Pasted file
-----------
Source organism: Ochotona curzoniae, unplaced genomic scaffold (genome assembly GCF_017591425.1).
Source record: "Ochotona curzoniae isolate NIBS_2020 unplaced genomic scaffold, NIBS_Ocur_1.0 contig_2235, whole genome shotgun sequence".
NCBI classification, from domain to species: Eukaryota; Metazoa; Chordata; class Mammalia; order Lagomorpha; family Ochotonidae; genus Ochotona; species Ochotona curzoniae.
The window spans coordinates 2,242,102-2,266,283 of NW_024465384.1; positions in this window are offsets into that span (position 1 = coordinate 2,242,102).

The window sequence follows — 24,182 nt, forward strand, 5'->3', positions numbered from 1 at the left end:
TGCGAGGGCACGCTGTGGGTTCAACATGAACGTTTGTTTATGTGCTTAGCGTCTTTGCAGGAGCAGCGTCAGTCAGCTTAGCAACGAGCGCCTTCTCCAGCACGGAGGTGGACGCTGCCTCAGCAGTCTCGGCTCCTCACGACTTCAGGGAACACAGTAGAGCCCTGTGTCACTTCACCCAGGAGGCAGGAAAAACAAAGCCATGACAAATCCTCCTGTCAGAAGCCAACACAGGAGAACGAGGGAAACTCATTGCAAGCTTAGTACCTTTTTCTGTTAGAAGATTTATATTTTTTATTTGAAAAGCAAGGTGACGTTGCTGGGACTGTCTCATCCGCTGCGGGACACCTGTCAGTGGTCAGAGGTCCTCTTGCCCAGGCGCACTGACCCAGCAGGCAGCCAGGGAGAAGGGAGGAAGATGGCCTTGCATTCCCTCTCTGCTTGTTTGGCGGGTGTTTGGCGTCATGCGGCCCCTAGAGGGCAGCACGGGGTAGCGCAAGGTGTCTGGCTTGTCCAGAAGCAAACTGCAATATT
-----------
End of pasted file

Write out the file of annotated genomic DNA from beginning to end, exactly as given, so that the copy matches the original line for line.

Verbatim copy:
Source organism: Ochotona curzoniae, unplaced genomic scaffold (genome assembly GCF_017591425.1).
Source record: "Ochotona curzoniae isolate NIBS_2020 unplaced genomic scaffold, NIBS_Ocur_1.0 contig_2235, whole genome shotgun sequence".
NCBI classification, from domain to species: Eukaryota; Metazoa; Chordata; class Mammalia; order Lagomorpha; family Ochotonidae; genus Ochotona; species Ochotona curzoniae.
The window spans coordinates 2,242,102-2,266,283 of NW_024465384.1; positions in this window are offsets into that span (position 1 = coordinate 2,242,102).

The window sequence follows — 24,182 nt, forward strand, 5'->3', positions numbered from 1 at the left end:
TGCGAGGGCACGCTGTGGGTTCAACATGAACGTTTGTTTATGTGCTTAGCGTCTTTGCAGGAGCAGCGTCAGTCAGCTTAGCAACGAGCGCCTTCTCCAGCACGGAGGTGGACGCTGCCTCAGCAGTCTCGGCTCCTCACGACTTCAGGGAACACAGTAGAGCCCTGTGTCACTTCACCCAGGAGGCAGGAAAAACAAAGCCATGACAAATCCTCCTGTCAGAAGCCAACACAGGAGAACGAGGGAAACTCATTGCAAGCTTAGTACCTTTTTCTGTTAGAAGATTTATATTTTTTATTTGAAAAGCAAGGTGACGTTGCTGGGACTGTCTCATCCGCTGCGGGACACCTGTCAGTGGTCAGAGGTCCTCTTGCCCAGGCGCACTGACCCAGCAGGCAGCCAGGGAGAAGGGAGGAAGATGGCCTTGCATTCCCTCTCTGCTTGTTTGGCGGGTGTTTGGCGTCATGCGGCCCCTAGAGGGCAGCACGGGGTAGCGCAAGGTGTCTGGCTTGTCCAGAAGCAAACTGCAATATT